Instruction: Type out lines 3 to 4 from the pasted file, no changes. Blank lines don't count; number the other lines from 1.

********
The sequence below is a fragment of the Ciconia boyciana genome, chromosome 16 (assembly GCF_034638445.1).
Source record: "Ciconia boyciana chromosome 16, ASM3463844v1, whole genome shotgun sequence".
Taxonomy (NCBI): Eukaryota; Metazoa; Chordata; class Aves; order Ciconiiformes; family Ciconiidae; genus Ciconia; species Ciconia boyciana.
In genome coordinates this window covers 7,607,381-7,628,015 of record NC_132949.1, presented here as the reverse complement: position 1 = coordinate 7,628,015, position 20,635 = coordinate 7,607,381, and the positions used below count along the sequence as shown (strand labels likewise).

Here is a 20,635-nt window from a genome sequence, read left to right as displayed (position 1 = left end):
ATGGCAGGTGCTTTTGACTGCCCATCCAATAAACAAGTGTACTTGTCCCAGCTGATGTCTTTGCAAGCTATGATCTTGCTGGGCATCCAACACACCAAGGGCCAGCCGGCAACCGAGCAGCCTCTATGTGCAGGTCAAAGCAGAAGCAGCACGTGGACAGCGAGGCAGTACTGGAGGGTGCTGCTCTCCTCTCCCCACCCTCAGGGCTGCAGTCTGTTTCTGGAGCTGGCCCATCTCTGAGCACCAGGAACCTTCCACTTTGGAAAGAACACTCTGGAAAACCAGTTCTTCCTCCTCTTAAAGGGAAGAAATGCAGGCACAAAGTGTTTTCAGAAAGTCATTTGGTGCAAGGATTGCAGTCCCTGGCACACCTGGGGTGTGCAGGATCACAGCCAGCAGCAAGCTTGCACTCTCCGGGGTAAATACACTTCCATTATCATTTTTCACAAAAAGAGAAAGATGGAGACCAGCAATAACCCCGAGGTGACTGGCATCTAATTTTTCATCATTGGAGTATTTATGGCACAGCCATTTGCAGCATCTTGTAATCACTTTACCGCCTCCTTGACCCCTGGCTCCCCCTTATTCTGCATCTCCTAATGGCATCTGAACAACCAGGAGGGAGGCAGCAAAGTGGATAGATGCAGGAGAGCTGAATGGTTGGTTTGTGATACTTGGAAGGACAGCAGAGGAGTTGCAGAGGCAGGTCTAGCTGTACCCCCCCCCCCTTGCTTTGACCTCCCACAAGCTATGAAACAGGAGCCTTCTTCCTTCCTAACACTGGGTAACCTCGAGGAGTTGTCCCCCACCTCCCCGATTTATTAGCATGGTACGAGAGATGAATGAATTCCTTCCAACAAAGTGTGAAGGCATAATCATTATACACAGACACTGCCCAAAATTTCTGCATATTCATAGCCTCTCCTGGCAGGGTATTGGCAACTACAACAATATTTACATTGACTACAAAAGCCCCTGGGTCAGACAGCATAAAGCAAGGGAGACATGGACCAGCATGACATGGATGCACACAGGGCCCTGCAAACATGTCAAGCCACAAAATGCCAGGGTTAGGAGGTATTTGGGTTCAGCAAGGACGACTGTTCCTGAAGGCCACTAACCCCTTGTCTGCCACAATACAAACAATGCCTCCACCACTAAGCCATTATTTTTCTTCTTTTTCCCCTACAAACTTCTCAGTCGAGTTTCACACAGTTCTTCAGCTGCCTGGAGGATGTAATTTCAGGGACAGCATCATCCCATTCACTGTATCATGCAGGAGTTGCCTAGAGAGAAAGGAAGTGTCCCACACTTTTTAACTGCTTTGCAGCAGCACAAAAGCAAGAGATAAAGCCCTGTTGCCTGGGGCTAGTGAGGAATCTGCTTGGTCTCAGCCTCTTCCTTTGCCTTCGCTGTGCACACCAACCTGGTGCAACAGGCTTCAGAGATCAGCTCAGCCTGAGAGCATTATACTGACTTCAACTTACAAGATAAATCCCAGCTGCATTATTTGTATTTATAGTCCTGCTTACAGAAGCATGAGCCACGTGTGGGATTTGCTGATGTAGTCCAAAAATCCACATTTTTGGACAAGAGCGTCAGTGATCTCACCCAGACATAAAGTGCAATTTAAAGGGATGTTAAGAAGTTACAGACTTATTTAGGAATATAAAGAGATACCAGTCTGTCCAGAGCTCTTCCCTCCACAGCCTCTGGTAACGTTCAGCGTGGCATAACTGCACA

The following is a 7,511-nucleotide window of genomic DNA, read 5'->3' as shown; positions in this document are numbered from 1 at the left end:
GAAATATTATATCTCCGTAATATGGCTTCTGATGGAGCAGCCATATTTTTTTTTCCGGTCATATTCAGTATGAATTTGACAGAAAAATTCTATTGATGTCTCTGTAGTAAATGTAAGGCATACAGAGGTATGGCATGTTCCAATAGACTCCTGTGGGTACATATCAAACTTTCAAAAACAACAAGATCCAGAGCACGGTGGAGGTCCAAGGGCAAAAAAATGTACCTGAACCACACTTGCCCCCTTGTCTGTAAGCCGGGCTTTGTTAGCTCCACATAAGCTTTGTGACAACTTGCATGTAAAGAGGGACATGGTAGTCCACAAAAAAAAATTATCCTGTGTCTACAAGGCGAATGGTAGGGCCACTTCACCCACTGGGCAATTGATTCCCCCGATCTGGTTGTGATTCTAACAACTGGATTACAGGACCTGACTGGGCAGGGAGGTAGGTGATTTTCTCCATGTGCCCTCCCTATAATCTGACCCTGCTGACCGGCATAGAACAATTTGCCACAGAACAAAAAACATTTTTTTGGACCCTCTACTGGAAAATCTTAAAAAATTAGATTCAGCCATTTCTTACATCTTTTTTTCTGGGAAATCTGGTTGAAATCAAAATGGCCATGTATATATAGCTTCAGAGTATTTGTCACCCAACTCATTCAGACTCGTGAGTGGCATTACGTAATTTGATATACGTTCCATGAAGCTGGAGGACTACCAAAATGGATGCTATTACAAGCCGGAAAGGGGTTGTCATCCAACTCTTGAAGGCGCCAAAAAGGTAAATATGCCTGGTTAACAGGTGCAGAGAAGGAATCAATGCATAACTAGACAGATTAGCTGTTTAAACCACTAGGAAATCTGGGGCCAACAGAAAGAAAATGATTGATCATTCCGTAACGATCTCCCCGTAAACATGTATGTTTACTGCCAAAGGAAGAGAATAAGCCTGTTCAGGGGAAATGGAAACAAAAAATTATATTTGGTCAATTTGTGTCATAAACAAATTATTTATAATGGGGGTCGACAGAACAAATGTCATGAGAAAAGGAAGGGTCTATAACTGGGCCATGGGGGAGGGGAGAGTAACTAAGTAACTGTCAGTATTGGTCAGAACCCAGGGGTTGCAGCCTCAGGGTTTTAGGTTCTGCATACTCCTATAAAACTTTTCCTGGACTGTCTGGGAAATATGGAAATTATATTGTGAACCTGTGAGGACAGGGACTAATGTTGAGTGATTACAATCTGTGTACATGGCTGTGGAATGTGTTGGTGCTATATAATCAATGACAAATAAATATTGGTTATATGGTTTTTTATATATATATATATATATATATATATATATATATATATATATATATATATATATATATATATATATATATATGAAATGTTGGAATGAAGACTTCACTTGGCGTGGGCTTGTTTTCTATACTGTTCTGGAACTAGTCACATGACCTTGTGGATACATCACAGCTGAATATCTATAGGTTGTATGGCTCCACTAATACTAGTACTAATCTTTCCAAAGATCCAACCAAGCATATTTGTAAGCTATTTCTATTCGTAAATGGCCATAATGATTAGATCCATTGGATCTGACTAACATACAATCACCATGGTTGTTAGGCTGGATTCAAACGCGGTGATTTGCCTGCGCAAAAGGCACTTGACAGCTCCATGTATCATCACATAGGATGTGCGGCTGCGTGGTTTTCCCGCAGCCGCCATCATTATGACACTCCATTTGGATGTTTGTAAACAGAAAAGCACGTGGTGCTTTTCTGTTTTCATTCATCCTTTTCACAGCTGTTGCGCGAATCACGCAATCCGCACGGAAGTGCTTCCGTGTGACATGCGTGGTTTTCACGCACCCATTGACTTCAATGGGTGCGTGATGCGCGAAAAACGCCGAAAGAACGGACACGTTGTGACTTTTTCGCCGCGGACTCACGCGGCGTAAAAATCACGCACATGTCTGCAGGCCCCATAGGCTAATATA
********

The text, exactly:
Taxonomy (NCBI): Eukaryota; Metazoa; Chordata; class Aves; order Ciconiiformes; family Ciconiidae; genus Ciconia; species Ciconia boyciana.
In genome coordinates this window covers 7,607,381-7,628,015 of record NC_132949.1, presented here as the reverse complement: position 1 = coordinate 7,628,015, position 20,635 = coordinate 7,607,381, and the positions used below count along the sequence as shown (strand labels likewise).